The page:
The Searcher was helmed by a team most often associated with Bruce Springsteen: directed by his archivist and go-to filmmaker Thom Zimny, and produced by Springsteen manager Jon Landau. Those familiar with the pair's collaborative work on previous documentaries such as Wings For Wheels: The Making of Born to Run and The Promise: The Making of Darkness on the Edge of Town will recognize a similar focus on artistry — on the genesis and creation of the music over personality, mythology, or other distractions. To paraphrase Tom Petty, The Searcher cuts through the clatter and noise and focuses on the art of Elvis Presley....

Continue reading "Follow That Dream"

- April 12, 2018 - John Howie Jr. reporting - photo courtesy of ABG / Graceland Archives

Celebrating Darkness at 40, this weekend Monmouth U welcomes Carlin, Stefanko, Wingate, Zimny and more, along with fans and scholars from around the world

This weekend on the Jersey Shore, Monmouth University in West Long Branch will host Bruce Springsteen's Darkness on the Edge of Town: An International Symposium. Though there have been several Springsteen Symposiums held at Monmouth over the years, this is the first to be organized by the Monmouth University-based Bruce Springsteen Archives and Center for American Music.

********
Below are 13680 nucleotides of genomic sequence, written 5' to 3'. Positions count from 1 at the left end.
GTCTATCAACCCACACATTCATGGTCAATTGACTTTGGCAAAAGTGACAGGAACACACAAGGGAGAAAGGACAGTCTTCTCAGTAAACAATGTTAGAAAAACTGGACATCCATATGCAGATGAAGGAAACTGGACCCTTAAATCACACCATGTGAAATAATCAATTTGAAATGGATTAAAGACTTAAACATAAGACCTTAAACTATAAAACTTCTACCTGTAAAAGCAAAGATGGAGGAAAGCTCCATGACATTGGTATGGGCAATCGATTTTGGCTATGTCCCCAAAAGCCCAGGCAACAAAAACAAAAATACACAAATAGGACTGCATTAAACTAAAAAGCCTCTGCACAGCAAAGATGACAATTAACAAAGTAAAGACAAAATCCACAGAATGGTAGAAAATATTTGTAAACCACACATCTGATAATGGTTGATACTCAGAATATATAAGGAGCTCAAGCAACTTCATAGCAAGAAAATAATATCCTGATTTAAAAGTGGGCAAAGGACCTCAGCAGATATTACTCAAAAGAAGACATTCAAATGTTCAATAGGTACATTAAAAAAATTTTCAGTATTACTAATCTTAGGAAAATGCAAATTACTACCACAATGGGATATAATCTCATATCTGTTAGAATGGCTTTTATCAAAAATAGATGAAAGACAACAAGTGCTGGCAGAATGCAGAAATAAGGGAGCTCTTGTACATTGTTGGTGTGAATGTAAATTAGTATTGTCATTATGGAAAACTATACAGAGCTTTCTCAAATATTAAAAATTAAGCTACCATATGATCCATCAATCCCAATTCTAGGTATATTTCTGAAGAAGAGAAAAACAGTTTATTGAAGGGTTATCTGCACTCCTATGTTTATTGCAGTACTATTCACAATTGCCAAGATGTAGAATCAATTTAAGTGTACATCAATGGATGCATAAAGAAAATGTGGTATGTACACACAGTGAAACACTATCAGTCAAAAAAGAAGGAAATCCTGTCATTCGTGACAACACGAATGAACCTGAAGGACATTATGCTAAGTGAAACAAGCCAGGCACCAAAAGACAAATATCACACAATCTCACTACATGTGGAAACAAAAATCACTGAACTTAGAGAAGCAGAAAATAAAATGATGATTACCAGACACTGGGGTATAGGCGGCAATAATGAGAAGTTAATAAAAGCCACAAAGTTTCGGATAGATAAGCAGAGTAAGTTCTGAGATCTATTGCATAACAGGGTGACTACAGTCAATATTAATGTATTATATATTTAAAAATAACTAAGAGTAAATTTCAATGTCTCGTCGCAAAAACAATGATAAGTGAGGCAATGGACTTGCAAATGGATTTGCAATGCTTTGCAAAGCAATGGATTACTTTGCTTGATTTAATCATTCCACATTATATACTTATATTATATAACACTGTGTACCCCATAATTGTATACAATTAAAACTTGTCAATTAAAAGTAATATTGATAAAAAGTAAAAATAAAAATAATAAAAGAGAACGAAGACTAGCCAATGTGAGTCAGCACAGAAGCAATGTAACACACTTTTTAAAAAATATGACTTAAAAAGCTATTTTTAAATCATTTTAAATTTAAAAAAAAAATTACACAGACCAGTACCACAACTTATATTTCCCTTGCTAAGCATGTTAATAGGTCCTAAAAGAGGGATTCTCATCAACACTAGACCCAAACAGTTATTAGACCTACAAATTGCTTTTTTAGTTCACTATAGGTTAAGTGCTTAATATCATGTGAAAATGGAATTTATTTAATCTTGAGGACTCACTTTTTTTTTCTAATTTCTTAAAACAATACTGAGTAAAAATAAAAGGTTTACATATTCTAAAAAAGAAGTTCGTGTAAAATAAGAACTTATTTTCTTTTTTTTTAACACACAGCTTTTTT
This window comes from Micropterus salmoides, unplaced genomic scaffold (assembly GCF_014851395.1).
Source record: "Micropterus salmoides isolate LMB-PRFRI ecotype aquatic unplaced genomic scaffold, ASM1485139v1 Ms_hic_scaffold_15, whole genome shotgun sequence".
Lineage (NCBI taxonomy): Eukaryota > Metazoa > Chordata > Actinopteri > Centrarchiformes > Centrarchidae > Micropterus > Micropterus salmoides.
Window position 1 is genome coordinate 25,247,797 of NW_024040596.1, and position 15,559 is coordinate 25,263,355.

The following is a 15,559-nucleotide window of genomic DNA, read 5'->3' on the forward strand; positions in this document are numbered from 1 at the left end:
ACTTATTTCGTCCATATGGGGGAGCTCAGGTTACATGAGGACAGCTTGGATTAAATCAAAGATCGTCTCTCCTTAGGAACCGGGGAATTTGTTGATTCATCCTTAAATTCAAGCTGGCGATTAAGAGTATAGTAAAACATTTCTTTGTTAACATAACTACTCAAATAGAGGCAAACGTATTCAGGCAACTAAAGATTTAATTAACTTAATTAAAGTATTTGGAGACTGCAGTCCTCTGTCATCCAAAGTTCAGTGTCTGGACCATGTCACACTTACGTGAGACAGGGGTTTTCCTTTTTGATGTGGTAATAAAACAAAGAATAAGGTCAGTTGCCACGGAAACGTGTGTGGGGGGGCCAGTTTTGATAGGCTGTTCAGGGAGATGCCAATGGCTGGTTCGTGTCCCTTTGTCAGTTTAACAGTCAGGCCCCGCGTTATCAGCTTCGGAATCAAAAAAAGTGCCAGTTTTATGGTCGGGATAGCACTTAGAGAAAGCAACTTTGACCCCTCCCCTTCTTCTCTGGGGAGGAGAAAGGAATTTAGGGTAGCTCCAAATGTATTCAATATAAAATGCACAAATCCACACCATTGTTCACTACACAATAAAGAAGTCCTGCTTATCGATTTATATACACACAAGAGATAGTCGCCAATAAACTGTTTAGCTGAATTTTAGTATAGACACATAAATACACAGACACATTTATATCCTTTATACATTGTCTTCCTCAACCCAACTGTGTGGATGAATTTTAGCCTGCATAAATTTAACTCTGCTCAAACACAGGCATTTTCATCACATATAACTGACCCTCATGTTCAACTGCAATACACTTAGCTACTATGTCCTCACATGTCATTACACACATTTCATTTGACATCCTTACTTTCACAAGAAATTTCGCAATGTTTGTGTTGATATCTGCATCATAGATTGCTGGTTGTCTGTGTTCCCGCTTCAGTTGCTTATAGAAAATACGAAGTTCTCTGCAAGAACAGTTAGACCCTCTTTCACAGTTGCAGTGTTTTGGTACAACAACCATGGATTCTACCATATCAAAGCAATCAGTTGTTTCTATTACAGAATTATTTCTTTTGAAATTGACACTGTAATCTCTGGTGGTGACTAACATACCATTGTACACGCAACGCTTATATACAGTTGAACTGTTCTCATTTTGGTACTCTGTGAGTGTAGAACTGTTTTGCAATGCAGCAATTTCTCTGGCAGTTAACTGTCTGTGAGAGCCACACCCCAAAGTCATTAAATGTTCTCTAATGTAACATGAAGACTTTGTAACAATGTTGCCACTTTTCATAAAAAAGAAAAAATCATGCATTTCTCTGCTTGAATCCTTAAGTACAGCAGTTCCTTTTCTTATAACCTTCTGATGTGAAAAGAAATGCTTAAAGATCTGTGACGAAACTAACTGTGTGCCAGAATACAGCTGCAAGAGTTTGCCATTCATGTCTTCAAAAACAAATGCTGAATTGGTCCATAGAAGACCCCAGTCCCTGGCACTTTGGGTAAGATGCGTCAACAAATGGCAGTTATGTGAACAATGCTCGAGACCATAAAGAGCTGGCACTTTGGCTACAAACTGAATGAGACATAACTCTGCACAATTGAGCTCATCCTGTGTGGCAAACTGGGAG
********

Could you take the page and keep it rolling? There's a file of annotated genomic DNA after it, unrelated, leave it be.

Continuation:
Pre-conference activities will commence tomorrow, Thursday, April 12, and conclude on the afternoon of Sunday, April 15. The conference will welcome an international roster of participants, as well as a host of keynote speakers and musical acts celebrating the life and times of the Jersey Shore and popular music.

One of those speakers is Darkness cover photographer Frank Stefanko, whose photos you see here and whom you can catch twice during the course of the weekend. First on Saturday, Frank will be talking with Jerry Zolten, a Q&A event titled "Lunch With Frank Stefanko" [noon, Pozycki Hall].

"As the theme of this year's seminar is Darkness on the Edge of Town, I guess they figured I have seen a thing or two, so I can discuss a thing or two," Stefanko tells Backstreets.

Other "Lunch With" interview subjects will be Dick Wingate, Columbia's product manager for Darkness on the Edge of Town, on Friday; and The Promise: The Making of Darkness on the Edge of Town director Thom Zimny on Sunday.